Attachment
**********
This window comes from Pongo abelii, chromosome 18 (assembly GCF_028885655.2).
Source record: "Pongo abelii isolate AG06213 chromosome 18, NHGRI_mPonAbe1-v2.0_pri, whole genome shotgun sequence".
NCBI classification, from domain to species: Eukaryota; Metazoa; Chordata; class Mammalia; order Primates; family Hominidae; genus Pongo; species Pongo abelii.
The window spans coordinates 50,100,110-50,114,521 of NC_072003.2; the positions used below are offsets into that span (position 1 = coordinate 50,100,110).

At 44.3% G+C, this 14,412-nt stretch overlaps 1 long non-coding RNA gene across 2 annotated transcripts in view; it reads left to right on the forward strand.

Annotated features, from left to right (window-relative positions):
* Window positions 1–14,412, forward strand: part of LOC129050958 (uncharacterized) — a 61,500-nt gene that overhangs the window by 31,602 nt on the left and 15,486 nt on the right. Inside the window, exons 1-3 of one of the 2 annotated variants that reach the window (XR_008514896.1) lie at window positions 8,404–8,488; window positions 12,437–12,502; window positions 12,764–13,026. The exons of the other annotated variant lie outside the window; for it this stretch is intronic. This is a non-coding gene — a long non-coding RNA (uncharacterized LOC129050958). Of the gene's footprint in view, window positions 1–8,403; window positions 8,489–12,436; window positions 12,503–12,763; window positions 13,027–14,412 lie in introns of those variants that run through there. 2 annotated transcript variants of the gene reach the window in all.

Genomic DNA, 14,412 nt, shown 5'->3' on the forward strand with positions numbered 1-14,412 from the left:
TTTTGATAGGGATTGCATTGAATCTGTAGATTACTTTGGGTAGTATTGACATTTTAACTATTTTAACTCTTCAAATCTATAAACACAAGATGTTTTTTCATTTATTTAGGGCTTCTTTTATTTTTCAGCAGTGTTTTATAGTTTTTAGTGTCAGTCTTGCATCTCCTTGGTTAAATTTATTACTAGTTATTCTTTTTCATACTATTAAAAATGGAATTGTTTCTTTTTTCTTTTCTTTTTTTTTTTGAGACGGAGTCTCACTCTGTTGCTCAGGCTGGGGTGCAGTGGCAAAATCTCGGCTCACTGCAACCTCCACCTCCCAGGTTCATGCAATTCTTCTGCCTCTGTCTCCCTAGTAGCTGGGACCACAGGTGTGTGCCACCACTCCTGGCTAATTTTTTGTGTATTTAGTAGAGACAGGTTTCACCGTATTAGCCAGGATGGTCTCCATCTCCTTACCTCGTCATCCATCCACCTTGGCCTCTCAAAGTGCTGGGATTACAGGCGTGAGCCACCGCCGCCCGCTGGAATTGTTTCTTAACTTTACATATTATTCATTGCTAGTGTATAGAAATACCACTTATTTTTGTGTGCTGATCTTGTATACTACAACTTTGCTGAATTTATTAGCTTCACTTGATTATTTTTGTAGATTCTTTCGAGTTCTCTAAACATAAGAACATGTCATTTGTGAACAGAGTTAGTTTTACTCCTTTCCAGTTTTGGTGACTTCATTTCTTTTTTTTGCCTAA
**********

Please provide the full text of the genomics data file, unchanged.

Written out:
This window comes from Pongo abelii, chromosome 18 (assembly GCF_028885655.2).
Source record: "Pongo abelii isolate AG06213 chromosome 18, NHGRI_mPonAbe1-v2.0_pri, whole genome shotgun sequence".
NCBI classification, from domain to species: Eukaryota; Metazoa; Chordata; class Mammalia; order Primates; family Hominidae; genus Pongo; species Pongo abelii.
The window spans coordinates 50,100,110-50,114,521 of NC_072003.2; the positions used below are offsets into that span (position 1 = coordinate 50,100,110).

At 44.3% G+C, this 14,412-nt stretch overlaps 1 long non-coding RNA gene across 2 annotated transcripts in view; it reads left to right on the forward strand.

Annotated features, from left to right (window-relative positions):
* Window positions 1–14,412, forward strand: part of LOC129050958 (uncharacterized) — a 61,500-nt gene that overhangs the window by 31,602 nt on the left and 15,486 nt on the right. Inside the window, exons 1-3 of one of the 2 annotated variants that reach the window (XR_008514896.1) lie at window positions 8,404–8,488; window positions 12,437–12,502; window positions 12,764–13,026. The exons of the other annotated variant lie outside the window; for it this stretch is intronic. This is a non-coding gene — a long non-coding RNA (uncharacterized LOC129050958). Of the gene's footprint in view, window positions 1–8,403; window positions 8,489–12,436; window positions 12,503–12,763; window positions 13,027–14,412 lie in introns of those variants that run through there. 2 annotated transcript variants of the gene reach the window in all.

Genomic DNA, 14,412 nt, shown 5'->3' on the forward strand with positions numbered 1-14,412 from the left:
TTTTGATAGGGATTGCATTGAATCTGTAGATTACTTTGGGTAGTATTGACATTTTAACTATTTTAACTCTTCAAATCTATAAACACAAGATGTTTTTTCATTTATTTAGGGCTTCTTTTATTTTTCAGCAGTGTTTTATAGTTTTTAGTGTCAGTCTTGCATCTCCTTGGTTAAATTTATTACTAGTTATTCTTTTTCATACTATTAAAAATGGAATTGTTTCTTTTTTCTTTTCTTTTTTTTTTTGAGACGGAGTCTCACTCTGTTGCTCAGGCTGGGGTGCAGTGGCAAAATCTCGGCTCACTGCAACCTCCACCTCCCAGGTTCATGCAATTCTTCTGCCTCTGTCTCCCTAGTAGCTGGGACCACAGGTGTGTGCCACCACTCCTGGCTAATTTTTTGTGTATTTAGTAGAGACAGGTTTCACCGTATTAGCCAGGATGGTCTCCATCTCCTTACCTCGTCATCCATCCACCTTGGCCTCTCAAAGTGCTGGGATTACAGGCGTGAGCCACCGCCGCCCGCTGGAATTGTTTCTTAACTTTACATATTATTCATTGCTAGTGTATAGAAATACCACTTATTTTTGTGTGCTGATCTTGTATACTACAACTTTGCTGAATTTATTAGCTTCACTTGATTATTTTTGTAGATTCTTTCGAGTTCTCTAAACATAAGAACATGTCATTTGTGAACAGAGTTAGTTTTACTCCTTTCCAGTTTTGGTGACTTCATTTCTTTTTTTTGCCTAA